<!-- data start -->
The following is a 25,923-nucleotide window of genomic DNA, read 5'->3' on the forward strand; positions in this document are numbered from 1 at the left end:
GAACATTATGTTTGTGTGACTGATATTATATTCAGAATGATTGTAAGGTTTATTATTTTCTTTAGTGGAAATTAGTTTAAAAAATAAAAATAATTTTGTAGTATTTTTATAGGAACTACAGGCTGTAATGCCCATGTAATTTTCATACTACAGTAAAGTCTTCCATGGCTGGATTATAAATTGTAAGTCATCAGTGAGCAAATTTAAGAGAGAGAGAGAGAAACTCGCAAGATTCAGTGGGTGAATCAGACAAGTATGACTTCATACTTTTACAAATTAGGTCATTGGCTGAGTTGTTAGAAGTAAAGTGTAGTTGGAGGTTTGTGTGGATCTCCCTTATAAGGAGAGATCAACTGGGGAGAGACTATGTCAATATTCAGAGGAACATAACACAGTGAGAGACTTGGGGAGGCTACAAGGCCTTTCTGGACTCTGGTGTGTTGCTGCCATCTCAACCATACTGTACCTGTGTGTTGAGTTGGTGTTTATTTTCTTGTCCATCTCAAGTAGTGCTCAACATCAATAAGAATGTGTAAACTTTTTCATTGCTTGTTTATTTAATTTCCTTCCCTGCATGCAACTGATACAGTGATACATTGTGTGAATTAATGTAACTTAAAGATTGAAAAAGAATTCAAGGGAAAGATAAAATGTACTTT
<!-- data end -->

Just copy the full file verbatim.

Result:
The following is a 25,923-nucleotide window of genomic DNA, read 5'->3' on the forward strand; positions in this document are numbered from 1 at the left end:
GAACATTATGTTTGTGTGACTGATATTATATTCAGAATGATTGTAAGGTTTATTATTTTCTTTAGTGGAAATTAGTTTAAAAAATAAAAATAATTTTGTAGTATTTTTATAGGAACTACAGGCTGTAATGCCCATGTAATTTTCATACTACAGTAAAGTCTTCCATGGCTGGATTATAAATTGTAAGTCATCAGTGAGCAAATTTAAGAGAGAGAGAGAGAAACTCGCAAGATTCAGTGGGTGAATCAGACAAGTATGACTTCATACTTTTACAAATTAGGTCATTGGCTGAGTTGTTAGAAGTAAAGTGTAGTTGGAGGTTTGTGTGGATCTCCCTTATAAGGAGAGATCAACTGGGGAGAGACTATGTCAATATTCAGAGGAACATAACACAGTGAGAGACTTGGGGAGGCTACAAGGCCTTTCTGGACTCTGGTGTGTTGCTGCCATCTCAACCATACTGTACCTGTGTGTTGAGTTGGTGTTTATTTTCTTGTCCATCTCAAGTAGTGCTCAACATCAATAAGAATGTGTAAACTTTTTCATTGCTTGTTTATTTAATTTCCTTCCCTGCATGCAACTGATACAGTGATACATTGTGTGAATTAATGTAACTTAAAGATTGAAAAAGAATTCAAGGGAAAGATAAAATGTACTTT